The research brief

Research Aim:

A regional tourism board [your client] would like to establish a contemporary destination marketing approach that can attract market share of tourists via social media to the region. Given the global environmental crisis and its local impacts, they are aware that perhaps one narrative for the region is to focus on a recent crisis. Through this approach they desire to support economic growth, an interconnected fabric of service providers and a sustainable tourism industry that is environmentally aware and supports the region to rebuild after a crisis experience.

Intended outcomes:

  • Provide comparative examples of appropriate destination marketing campaigns that utilise the narrative of dark tourism.
  • Identify effective and appropriate social media practices utilised in these campaigns to promote brand identity to wider audiences in the context of a regional crisis.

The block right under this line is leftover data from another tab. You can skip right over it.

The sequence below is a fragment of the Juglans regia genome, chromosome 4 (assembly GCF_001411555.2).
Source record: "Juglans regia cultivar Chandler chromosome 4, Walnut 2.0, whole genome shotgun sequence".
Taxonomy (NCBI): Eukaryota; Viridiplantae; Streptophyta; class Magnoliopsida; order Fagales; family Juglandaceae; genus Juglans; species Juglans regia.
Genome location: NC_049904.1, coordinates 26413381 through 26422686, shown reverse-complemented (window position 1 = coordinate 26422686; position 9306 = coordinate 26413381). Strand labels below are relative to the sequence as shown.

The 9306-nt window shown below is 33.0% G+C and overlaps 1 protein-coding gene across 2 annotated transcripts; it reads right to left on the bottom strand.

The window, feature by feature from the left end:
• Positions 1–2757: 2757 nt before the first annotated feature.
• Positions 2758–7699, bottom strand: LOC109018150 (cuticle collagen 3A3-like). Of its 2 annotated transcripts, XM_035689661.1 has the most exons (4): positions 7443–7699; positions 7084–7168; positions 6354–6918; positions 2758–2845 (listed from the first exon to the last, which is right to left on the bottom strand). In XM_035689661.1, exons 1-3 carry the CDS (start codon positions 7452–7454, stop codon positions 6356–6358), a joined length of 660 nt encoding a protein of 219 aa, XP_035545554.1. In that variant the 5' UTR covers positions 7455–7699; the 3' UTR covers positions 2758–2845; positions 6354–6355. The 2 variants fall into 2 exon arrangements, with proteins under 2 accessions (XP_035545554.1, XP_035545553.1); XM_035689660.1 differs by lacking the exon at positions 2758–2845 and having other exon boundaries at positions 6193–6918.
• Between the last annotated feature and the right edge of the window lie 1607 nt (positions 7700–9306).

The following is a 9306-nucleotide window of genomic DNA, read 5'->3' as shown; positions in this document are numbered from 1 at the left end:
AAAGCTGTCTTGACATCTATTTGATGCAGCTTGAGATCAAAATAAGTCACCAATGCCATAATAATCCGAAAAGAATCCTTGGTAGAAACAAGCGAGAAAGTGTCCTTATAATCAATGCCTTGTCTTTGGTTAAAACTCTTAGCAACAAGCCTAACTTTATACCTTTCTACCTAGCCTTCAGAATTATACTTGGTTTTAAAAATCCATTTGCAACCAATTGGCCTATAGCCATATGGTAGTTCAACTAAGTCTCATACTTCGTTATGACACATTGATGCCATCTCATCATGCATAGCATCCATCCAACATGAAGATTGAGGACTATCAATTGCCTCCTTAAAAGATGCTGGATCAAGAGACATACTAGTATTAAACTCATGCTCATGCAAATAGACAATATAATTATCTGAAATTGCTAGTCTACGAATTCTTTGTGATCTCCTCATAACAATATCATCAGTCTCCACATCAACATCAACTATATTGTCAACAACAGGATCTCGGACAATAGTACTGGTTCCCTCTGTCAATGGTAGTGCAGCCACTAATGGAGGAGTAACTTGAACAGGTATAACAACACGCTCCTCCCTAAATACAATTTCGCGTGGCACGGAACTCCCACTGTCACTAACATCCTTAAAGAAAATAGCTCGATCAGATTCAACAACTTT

• Evaluate the utility of regional rejuvenation stories in these campaigns as a way to develop a unique selling proposition.

Research stakeholders:

The Client: The regional tourist board in a country of your choice, for example Tourism Victoria in Australia.

Regional crisis: Natural disaster or public health crisis- this could be fire and floods- as is the recent case in Australia, or coronavirus, as is the recent case with Wuhan Province in China.

The location: A visibly recognisable tourist destination in the region that is currently rejuvenating after the crisis.

The tourist market: Identify who the international or national tourism target market is.